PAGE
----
This week, Florida Attorney General Ashley Moody hosted a COVID-19 related Medicaid fraud symposium with federal and state agencies.
Representatives from all three of Florida’s U.S. Attorney Offices, the U.S. Department of Justice, the U.S. Health and Human Services Inspector General’s Office and the Florida Agency for Health Care Administration participated in the virtual event on Wednesday. The discussion focused on the recent increase in Medicaid enrollment nationwide and fraud related to the COVID-19 pandemic. The group also discussed ways state and federal agencies can partner to protect taxpayer money and stop fraud and identity theft amid the current health crisis.
“My Medicaid Fraud Control Unit has been working throughout this pandemic to identify, investigate and stop fraudsters exploiting this important taxpayer-funded health care program. As a result of this health crisis and the resulting economic downturn, Florida is experiencing an increase in Medicaid enrollment. The goal of today’s symposium was to bolster our individual and collective efforts to stay ahead of fraud trends related to the increased enrollment and COVID-19, and strengthen partnerships vital to upholding the integrity of the Medicaid program in Florida,” Moody said on Wednesday.
U.S. Attorney for the Middle District of Florida Maria Chapa Lopez weighed in on how the federal and state governments were working together on the matter.
“Federal and state healthcare programs, such as Medicaid, are designed to assist people with limited income and resources during their time of greatest need. Criminals that target these programs or their beneficiaries during this national health crisis, or at any other time, can expect that we will join with our federal, state, and local partners to investigate and prosecute them to the fullest extent of the law. Today’s symposium represents that commitment,” she said.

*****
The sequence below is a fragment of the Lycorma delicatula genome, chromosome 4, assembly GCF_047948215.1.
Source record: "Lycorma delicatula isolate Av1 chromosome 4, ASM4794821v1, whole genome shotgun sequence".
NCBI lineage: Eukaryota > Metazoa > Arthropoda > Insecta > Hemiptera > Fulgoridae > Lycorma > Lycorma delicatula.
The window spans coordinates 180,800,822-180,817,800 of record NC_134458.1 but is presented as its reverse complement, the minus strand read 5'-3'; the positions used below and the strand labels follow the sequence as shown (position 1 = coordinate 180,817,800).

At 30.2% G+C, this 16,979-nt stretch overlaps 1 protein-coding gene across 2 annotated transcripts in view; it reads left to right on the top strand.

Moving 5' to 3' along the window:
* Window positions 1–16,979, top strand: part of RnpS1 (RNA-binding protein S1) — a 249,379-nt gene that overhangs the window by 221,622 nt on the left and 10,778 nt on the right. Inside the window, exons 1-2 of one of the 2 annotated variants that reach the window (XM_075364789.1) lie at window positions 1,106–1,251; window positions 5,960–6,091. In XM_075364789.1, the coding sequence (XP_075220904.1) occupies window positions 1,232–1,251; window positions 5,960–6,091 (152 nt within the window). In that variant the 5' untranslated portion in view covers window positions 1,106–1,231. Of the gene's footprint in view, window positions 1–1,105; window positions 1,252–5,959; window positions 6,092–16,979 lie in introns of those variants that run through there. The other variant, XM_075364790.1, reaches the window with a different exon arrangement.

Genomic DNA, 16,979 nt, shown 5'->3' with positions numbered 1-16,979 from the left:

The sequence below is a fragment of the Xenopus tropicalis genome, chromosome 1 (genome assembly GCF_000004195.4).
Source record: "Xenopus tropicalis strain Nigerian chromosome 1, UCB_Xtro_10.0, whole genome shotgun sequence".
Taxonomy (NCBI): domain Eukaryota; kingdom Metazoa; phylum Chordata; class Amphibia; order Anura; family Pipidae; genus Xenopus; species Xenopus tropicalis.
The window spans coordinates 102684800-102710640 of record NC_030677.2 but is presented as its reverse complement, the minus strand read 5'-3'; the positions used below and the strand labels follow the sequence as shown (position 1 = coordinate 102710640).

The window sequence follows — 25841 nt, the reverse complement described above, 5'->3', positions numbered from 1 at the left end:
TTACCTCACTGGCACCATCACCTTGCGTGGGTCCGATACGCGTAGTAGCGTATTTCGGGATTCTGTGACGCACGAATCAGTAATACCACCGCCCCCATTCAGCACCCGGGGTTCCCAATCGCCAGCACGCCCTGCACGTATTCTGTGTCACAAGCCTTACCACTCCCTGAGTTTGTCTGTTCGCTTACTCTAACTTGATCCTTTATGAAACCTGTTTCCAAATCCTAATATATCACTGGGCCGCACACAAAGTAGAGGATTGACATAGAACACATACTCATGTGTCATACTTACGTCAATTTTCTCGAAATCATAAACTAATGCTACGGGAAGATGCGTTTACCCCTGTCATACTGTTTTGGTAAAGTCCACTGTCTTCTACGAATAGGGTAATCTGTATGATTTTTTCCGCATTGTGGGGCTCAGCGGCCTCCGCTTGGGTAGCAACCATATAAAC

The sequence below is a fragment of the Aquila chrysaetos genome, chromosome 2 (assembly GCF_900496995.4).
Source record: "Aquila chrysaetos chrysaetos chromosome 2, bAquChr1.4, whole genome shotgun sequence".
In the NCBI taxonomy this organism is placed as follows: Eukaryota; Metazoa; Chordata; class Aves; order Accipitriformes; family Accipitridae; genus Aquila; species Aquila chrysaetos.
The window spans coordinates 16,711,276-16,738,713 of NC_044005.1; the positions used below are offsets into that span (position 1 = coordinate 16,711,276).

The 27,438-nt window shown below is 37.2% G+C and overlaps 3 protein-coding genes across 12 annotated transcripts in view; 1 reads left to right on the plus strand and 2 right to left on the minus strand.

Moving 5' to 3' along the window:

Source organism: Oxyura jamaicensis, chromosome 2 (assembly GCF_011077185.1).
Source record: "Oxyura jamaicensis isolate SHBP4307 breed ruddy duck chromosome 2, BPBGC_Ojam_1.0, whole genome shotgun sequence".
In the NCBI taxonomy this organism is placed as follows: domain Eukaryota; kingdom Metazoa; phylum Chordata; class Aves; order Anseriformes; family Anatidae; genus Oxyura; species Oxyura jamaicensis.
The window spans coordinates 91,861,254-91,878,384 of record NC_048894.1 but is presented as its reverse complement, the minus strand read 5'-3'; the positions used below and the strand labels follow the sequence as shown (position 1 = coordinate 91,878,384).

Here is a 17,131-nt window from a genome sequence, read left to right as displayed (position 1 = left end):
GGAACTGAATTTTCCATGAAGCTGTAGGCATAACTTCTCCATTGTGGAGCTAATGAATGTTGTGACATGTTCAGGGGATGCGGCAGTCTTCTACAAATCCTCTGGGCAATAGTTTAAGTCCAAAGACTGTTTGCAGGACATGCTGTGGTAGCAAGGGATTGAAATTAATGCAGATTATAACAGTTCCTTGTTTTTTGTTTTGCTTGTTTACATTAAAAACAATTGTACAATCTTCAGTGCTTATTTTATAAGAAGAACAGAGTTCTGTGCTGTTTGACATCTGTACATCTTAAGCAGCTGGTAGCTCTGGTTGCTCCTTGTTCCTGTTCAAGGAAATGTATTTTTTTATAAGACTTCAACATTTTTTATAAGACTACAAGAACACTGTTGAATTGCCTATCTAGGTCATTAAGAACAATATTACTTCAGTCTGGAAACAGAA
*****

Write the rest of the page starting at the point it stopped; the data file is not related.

Special Agent in Charge Omar Pérez Aybar of HHS OIG said, “Our oversight agency is dedicated to protecting beneficiaries of Medicaid and other federal health care programs, as well as safeguarding the financial integrity of those programs. With our law enforcement partners, we are aggressively targeting COVID-19 fraud schemes, bringing fraudsters to justice and warning the public about these scams. Today’s symposium demonstrates the law enforcement community’s commitment to efficiently and effectively shut down fraud, waste, and abuse during this unprecedented public health crisis.”
Moody’s MFCU works regularly with the state and federal agencies that participated in the symposium to identify, investigate and prosecute Medicaid fraud cases. During the event, the participants discussed the increase in Medicaid enrollment and the opportunity the increase could create for criminals to exploit the government program to steal taxpayer money. The group also discussed ways to detect and prevent identity theft related to Medicaid and the pandemic, as well as fraud schemes designed to steal stimulus payments.
Earlier this year, Moody issued a Consumer Alert warning Floridians about long-term care facilities seizing the stimulus payments of residents in the Medicaid program.
Additionally, health care providers must remember to not seek payment from Medicaid recipients for co-payments, co-insurance, deductibles, or other cost-sharing during the declared state of emergency. On March 16, Florida Medicaid waived co-payment requirements for all services. Florida Medicaid also indicated it will pay for medically necessary services provided to Medicaid recipients diagnosed with COVID-19, regardless of whether the provider is located in-state or out-of-state.
Since Moody took office in January 2019, MFCU has secured more than $54 million in settlements and judgments as a direct result of actions brought by the office. MFCU also conducted investigations leading to the arrests of nearly 90 individuals charged with Medicaid fraud.